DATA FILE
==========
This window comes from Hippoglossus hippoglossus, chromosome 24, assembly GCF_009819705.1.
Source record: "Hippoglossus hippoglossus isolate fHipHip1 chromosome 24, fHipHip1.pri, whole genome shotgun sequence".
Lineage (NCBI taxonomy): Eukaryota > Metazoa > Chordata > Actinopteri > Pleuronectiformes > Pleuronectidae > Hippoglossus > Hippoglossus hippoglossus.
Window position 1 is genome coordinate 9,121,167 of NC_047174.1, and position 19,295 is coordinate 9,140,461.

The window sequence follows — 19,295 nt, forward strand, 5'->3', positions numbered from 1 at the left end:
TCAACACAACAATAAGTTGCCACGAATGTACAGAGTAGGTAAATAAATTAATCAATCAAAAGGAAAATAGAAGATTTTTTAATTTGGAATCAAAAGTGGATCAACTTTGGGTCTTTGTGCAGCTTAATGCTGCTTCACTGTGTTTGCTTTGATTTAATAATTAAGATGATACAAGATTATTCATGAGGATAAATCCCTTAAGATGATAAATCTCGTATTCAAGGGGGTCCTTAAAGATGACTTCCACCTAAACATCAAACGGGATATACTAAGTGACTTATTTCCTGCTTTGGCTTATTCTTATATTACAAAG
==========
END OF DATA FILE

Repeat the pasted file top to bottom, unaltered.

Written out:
This window comes from Hippoglossus hippoglossus, chromosome 24, assembly GCF_009819705.1.
Source record: "Hippoglossus hippoglossus isolate fHipHip1 chromosome 24, fHipHip1.pri, whole genome shotgun sequence".
Lineage (NCBI taxonomy): Eukaryota > Metazoa > Chordata > Actinopteri > Pleuronectiformes > Pleuronectidae > Hippoglossus > Hippoglossus hippoglossus.
Window position 1 is genome coordinate 9,121,167 of NC_047174.1, and position 19,295 is coordinate 9,140,461.

The window sequence follows — 19,295 nt, forward strand, 5'->3', positions numbered from 1 at the left end:
TCAACACAACAATAAGTTGCCACGAATGTACAGAGTAGGTAAATAAATTAATCAATCAAAAGGAAAATAGAAGATTTTTTAATTTGGAATCAAAAGTGGATCAACTTTGGGTCTTTGTGCAGCTTAATGCTGCTTCACTGTGTTTGCTTTGATTTAATAATTAAGATGATACAAGATTATTCATGAGGATAAATCCCTTAAGATGATAAATCTCGTATTCAAGGGGGTCCTTAAAGATGACTTCCACCTAAACATCAAACGGGATATACTAAGTGACTTATTTCCTGCTTTGGCTTATTCTTATATTACAAAG